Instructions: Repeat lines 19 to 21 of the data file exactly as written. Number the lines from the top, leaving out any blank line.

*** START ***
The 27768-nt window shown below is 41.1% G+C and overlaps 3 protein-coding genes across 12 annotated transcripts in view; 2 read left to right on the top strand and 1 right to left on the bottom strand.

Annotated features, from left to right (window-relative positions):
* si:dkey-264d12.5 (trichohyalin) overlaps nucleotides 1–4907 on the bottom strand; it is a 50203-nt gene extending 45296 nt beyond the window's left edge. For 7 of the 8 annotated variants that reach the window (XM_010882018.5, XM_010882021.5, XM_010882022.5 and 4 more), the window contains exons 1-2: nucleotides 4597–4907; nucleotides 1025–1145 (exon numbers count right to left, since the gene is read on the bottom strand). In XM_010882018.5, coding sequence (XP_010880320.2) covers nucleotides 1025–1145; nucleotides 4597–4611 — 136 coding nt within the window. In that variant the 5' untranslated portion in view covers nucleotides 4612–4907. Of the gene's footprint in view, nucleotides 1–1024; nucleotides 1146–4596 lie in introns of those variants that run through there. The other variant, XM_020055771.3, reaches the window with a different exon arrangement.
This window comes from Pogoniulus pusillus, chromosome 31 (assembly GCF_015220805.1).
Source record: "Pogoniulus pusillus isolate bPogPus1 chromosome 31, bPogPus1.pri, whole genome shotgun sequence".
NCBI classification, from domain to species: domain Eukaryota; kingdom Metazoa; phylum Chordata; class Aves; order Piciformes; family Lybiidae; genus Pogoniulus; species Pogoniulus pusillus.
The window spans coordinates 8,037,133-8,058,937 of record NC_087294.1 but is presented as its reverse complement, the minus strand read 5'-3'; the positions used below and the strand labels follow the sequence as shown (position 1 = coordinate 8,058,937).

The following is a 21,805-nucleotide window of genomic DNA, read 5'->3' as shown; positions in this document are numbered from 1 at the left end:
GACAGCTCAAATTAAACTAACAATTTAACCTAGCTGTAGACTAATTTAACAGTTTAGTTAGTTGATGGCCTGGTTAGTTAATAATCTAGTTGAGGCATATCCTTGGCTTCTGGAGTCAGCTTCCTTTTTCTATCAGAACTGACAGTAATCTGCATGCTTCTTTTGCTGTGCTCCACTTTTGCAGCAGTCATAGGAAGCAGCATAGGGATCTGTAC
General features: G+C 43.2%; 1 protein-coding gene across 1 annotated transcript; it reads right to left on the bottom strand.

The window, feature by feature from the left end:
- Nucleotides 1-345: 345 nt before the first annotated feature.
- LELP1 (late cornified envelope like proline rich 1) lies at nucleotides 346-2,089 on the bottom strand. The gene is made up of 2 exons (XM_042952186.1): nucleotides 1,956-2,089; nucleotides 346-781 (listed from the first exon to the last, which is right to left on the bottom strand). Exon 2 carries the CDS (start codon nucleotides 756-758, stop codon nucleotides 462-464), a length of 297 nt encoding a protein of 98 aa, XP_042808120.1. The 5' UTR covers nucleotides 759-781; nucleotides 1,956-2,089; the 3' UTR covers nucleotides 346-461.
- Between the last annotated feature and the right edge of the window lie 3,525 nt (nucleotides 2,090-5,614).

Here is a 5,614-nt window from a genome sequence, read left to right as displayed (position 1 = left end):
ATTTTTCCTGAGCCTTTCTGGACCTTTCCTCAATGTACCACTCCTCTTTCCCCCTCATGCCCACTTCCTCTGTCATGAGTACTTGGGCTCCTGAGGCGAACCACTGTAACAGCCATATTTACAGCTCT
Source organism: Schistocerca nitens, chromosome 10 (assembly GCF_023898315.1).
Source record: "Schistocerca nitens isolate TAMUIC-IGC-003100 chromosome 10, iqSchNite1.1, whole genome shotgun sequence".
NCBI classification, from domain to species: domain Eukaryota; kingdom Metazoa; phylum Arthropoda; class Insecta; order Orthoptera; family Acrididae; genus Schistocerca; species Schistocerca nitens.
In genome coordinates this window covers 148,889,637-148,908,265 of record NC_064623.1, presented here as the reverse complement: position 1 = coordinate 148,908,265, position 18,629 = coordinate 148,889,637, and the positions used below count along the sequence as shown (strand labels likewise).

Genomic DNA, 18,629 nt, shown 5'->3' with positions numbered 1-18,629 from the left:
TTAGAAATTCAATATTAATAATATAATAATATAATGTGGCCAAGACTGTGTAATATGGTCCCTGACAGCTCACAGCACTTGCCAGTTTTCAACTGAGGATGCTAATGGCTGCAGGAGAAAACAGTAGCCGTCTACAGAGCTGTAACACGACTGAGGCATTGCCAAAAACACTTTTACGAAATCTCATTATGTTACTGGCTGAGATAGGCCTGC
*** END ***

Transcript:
NCBI classification, from domain to species: domain Eukaryota; kingdom Metazoa; phylum Arthropoda; class Insecta; order Orthoptera; family Acrididae; genus Schistocerca; species Schistocerca nitens.
In genome coordinates this window covers 148,889,637-148,908,265 of record NC_064623.1, presented here as the reverse complement: position 1 = coordinate 148,908,265, position 18,629 = coordinate 148,889,637, and the positions used below count along the sequence as shown (strand labels likewise).

Genomic DNA, 18,629 nt, shown 5'->3' with positions numbered 1-18,629 from the left: